Saturday, February 23, 2008


"At the bottom of the heart of every human being... there is something that goes on indomitably expecting, in the teeth of all experience... that good and not evil will be done... It is this above all that is sacred...The good is the only source of the sacred. There is nothing sacred except the good and what pertains to it." - Simone Weil, Selected Essays 1934-1943 (published in 1957).

Every time I turn on the radio and there is a discussion about belief, someone seems to equate 'the sacred' with religion and 'the secular' or 'the profane' with no religion. Theologically as well as practically, this as wrong as you can get. As ever, Weil hits the nail on the head. For her, the good we wait expectantly for, grieving over the tragics of life, is but a taste of the wholly unconditioned goodness that is God - a life-givingness not qualified by contingency, bargaining or conditionality (unlike anything we can approximate). By its nature, this goodness has the capacity to reshape and redeem anything and everything. To restrict it to the sphere of human activity labelled 'religion' is both blasphemous and non-biblical. The God of Jesus commits to the flesh, not 'religious flesh'. There is a legitimate secularity that seeks independence of the self-interest of religious institutions, but for those who see the whole of life as gift (which can only finally mean divine gift), there is nothing ultimately 'profane'. This in turn re-defines 'religion' away from self-interest and towards life-interest; beyond the rhetoric of the divine to the life that is the free offspring of divinity. As Weil also observed (and I am quoting from memory): "If you want to know whether someone is truly religious, don't listen to what they say about God, listen to what they say about the world."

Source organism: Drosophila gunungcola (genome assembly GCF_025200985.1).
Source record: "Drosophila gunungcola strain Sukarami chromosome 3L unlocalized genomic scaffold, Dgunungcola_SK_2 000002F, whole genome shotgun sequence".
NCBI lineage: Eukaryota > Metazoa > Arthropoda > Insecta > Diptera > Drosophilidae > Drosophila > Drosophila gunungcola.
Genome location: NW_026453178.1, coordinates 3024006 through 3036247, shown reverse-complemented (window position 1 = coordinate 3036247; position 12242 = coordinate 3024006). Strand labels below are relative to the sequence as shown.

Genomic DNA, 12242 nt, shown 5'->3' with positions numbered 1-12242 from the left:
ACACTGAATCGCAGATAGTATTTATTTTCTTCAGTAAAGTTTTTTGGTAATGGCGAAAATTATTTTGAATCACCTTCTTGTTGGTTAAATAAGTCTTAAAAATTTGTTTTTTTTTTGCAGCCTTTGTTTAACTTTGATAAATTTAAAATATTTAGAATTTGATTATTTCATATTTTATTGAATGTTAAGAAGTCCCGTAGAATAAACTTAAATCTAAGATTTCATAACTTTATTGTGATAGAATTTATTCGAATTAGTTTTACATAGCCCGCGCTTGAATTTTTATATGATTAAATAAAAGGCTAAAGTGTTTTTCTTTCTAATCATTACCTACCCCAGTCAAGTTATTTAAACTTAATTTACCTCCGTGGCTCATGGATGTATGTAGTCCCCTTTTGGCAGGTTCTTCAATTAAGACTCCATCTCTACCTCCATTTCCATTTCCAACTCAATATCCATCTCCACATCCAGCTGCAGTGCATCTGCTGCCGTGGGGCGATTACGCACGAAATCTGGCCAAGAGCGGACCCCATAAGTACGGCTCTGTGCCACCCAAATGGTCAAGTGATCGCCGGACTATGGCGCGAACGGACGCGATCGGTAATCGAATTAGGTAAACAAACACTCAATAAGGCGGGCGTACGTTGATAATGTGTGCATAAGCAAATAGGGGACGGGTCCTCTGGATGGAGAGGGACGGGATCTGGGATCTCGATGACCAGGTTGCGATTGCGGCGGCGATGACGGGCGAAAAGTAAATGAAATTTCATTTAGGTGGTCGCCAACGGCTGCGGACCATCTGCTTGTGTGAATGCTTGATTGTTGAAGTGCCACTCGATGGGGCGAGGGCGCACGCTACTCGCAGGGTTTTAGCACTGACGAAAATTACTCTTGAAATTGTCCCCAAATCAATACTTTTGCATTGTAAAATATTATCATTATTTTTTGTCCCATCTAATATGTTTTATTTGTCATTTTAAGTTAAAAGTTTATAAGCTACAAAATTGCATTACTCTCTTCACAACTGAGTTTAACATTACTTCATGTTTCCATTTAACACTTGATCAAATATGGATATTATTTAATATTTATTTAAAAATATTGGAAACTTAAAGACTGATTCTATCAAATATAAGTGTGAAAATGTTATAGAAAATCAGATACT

1 comment:

Doug said...

Yes and again yes!

To live life is a gift is to live with open hands - removing the option of violence and opening to receive from others.